The earliest known domestication of the aurochs dates to the Neolithic Revolution in the Fertile Crescent, where cattle hunted and kept by Neolithic farmers gradually decreased in size between 9800 and 7500 BC. Aurochs bones found at Mureybet and Göbekli Tepe are larger in size than cattle bones from later Neolithic settlements in northern Syria like Dja'de el-Mughara and Tell Halula.
In Late Neolithic sites of northern Iraq and western Iran dating to the sixth millennium BC, cattle remains are also smaller but more frequent, indicating that domesticated cattle were imported during the Halaf culture from the central Fertile Crescent region.
Results of genetic research indicate that the modern taurine cattle (Bos taurus) arose from 80 aurochs tamed in southeastern Anatolia and northern Syria about 10,500 years ago.
Taurine cattle spread into the Balkans and northern Italy along the Danube River and the coast of the Mediterranean Sea.
Hybridisation between male aurochs and early domestic cattle occurred in central Europe between 9500 and 1000 BC.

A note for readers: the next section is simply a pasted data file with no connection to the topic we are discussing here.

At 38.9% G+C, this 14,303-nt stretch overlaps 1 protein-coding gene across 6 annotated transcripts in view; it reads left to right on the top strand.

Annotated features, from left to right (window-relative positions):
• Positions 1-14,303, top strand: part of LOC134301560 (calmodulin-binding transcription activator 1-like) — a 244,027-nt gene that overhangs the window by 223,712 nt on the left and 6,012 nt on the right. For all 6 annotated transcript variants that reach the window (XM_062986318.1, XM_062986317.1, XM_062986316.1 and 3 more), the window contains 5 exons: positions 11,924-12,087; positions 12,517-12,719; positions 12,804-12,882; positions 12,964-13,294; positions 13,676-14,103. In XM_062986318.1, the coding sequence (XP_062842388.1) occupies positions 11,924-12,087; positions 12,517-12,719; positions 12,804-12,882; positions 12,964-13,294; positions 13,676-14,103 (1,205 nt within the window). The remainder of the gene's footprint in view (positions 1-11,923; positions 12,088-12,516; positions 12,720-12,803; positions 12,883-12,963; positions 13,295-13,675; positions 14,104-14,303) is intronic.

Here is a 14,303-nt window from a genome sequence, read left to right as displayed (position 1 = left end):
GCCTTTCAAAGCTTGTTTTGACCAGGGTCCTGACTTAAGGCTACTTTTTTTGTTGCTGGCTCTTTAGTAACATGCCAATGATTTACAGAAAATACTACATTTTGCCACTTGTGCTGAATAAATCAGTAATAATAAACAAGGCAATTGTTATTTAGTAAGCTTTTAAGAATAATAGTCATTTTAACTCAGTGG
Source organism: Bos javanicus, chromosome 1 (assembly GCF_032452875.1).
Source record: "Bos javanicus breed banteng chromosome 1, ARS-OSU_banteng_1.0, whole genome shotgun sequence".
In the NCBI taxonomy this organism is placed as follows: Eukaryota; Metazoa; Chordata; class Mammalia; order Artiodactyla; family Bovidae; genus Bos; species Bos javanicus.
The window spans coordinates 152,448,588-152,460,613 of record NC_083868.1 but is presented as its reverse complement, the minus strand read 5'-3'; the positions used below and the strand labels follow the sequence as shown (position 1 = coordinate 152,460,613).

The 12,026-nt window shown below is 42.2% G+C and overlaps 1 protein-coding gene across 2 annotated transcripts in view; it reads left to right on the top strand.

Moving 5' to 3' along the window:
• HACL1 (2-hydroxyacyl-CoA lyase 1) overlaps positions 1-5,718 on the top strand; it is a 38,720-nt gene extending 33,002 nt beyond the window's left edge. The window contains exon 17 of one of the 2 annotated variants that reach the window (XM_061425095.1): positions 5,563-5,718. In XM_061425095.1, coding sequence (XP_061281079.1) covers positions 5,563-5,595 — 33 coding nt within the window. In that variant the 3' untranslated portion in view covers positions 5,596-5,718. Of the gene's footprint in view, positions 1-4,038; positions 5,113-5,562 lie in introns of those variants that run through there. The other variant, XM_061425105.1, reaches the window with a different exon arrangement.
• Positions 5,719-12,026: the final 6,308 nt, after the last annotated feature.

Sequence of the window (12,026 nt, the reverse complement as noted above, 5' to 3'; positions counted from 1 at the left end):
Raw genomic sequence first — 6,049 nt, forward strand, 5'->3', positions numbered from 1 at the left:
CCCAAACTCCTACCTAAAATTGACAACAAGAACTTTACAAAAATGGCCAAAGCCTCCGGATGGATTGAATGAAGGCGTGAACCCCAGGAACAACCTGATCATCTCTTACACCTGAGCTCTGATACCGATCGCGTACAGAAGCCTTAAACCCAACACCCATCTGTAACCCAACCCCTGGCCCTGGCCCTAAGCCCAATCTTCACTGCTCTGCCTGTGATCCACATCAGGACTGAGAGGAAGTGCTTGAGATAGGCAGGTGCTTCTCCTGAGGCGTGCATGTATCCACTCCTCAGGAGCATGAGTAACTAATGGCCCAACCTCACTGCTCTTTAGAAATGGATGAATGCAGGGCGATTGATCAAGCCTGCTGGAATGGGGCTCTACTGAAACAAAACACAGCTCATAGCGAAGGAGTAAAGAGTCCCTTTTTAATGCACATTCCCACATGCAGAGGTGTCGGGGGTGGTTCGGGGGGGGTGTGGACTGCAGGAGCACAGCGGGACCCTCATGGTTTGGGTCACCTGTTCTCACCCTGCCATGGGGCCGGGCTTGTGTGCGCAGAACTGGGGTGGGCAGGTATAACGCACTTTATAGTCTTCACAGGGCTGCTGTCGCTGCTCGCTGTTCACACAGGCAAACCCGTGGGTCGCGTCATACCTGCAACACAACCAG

Analyses of mitochondrial DNA sequences of Italian aurochs specimens dated to 17–7,000 years ago and 51 modern cattle breeds revealed some degree of introgression of aurochs genes into south European cattle, indicating that female aurochs had contact with free-ranging domestic cattle. Cattle bones of various sizes found at a Chalcolithic settlement in the Kutná Hora District provide further evidence for hybridisation of aurochs and domestic cattle between 3000 and 2800 BC in the Bohemian region.Whole genome sequencing of a 6,750-year-old aurochs bone found in England was compared with genome sequence data of 81 cattle and single-nucleotide polymorphism data of 1,225 cattle. Results revealed that British and Irish cattle breeds share some genetic variants with the aurochs specimen; early herders in Britain might have been responsible for the local gene flow from aurochs into the ancestors of British and Irish cattle. The Murboden cattle breed also exhibits sporadic introgression of female European aurochs into domestic cattle in the Alps. Domestic cattle continued to diminish in both body and horn size until the Middle Ages.